These men and women have made significant contributions in the performing arts.
Andrew Ammerman and the family of H. Max and Josephine Ammerman
The Ammermans are very generous annual supporters of Arena Stage and their assistance has led to the creation of the Arena Stage/Georgetown University Theater and Performance Studies Program Partnership.
Arsht, who made a fortune in banking, has firmly re-established Washington as her second home. Last year, the Kennedy Center announced her $5 million gift for their theater programming. For the next ten years, The Adrienne Arsht Musical Theater Fund will provide support to create and present musical theater productions at the Center. In January 2008, she made a $30 million contribution to Miami’s Performing Arts Center. She also donates generously to the Washington National Opera, Goucher College, the University of Miami, and Best Buddies.
The Venezuelan-born businesswoman and president and CEO of Strategic Investment Group is the founding chairman of the Youth Orchestra of the Americas. Her engagement with future generations, coupled with a generous financial commitment to the arts, has enabled YOA to offer world-class training to top musicians from more than 24 countries of the Americas. She also serves on the boards of the Washington National Opera and National Symphony Orchestra.
Calvin and Jane Cafritz
During the last decade, The Morris & Gwendolyn Cafritz Foundation, the largest private, independent, local foundation focused solely on the Washington metropolitan area, has given away $169 million to organizations that focus on arts and humanities, community services, education, health, and the environment. For the last year, Jane Lipton Cafritz has served as chairman of the Washington National Opera where the foundation underwrites the Domingo-Cafritz Young Artist Program. She also serves on several nonprofit boards including the Smithsonian Institution, Blair House, and the National Symphony Orchestra.
Betty Brown Casey
At the helm of the Eugene B. Casey Foundation, Betty Brown Casey donates to a myriad of local causes including hospitals, universities, and arts organizations. She is life chairman of the Washington National Opera, a title she earned through her major gifts dating back to 1974. From production underwriting and challenge grants to supporting opening night galas and balls, Casey’s giving has been unparalleled in the company’s history.
Huda and Samia Farouki
Stalwarts of the local charity circuit, the Faroukis are generous supporters of the Arab-American Cultural Foundation, the Corcoran Gallery of Art, and Teach for America. Both serve on the Kennedy Center’s International Committee. For the 2008-2009 season, the couple made a seven-figure gift in support of the Kennedy Center’s Festival of Arab Arts and funded Arab arts presentations for five years to come, including Arabesque: Arts of other Arab World, which featured artists from all 22 of the Arab League Nations. This year, they are supporting the 2010 International VSA Festival, an international organization supporting arts and disability, which showcases works by eminent and emerging artists with disabilities.
Helen Lee Henderson
As executive director of The HRH Foundation, Henderson has been one of the Kennedy Center’s leading philanthropists since making a gift for the historic Sondheim Celebration in 2002. Subsequently, she has been a principal underwriter of many of the Center’s artistic and educational initiatives, including: the Festival of China in 2005, Arabesque: Arts of the Arab World in 2009, Arts in Crisis: A Kennedy Center Initiative in 2009-2010, the production of “Ragtime” in 2009, many productions for the “Focus on Russia” program in the 2009-2010 season, and the next season’s “maximum INDIA” festival.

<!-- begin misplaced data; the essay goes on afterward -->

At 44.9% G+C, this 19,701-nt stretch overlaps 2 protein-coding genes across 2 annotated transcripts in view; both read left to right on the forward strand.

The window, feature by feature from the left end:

Samuel And Susan Lehrman
Along with his brother Robert, Samuel Lehrman directs the Jacob and Charlotte Lehrman Foundation, whose mission is to support and enrich Jewish life in Washington, D.C., Israel, and throughout the world. Susan Lehrman has served as chairman of Washington National Opera’s Opera Ball for the past three years and has made it one of the city’s most over-the-top charity events. She completely underwrites all of the expenses, so that 100 percent of the proceeds directly benefit the cause. The Lehrmans are also involved in healthcare and education philanthropy.
The 58th richest person in the world and the 19th richest person in America, according to Forbes, the name Mars has long been synonymous with philanthropy in the Washington area. Mars serves as chairman of the Executive Committee on WNO’s Board of Trustees. The Mars Foundation endows two 4-year merit based scholarships annually for incoming freshman at the Foxcroft School and The Virginia Cretella Mars Scholarship is awarded to students with a demonstrated ability in the Literary, Visual, or Performing Arts.
All the world, or at least the Washington world, is a stage thanks to Jaylee Mead and her late husband Gilbert, philanthropic powerhouses on the performing arts scene. In addition to being the donor that made Arena Stage at the Mead Center for American Theater possible, Jaylee Mead is also Arena’s largest annual individual donor. She and Mr. Mead gave the largest single gift ever to an American theater with their naming grant of $35 million.
Making headlines for generous donations at a time when others are waiting to give until the next fiscal year, Rubenstein, a co-founder of the Carlyle Group, became chairman of the Kennedy Center last month as well as the principal underwriter of the 2010 Very Special Arts International Festival that will take place throughout Washington in early June. And Mr. Magna Carta didn’t stop there. In late 2009 he pledged $5.8 million to Duke University for its Sanford School of Public Policy and in May donated $5 million to the Library of Congress.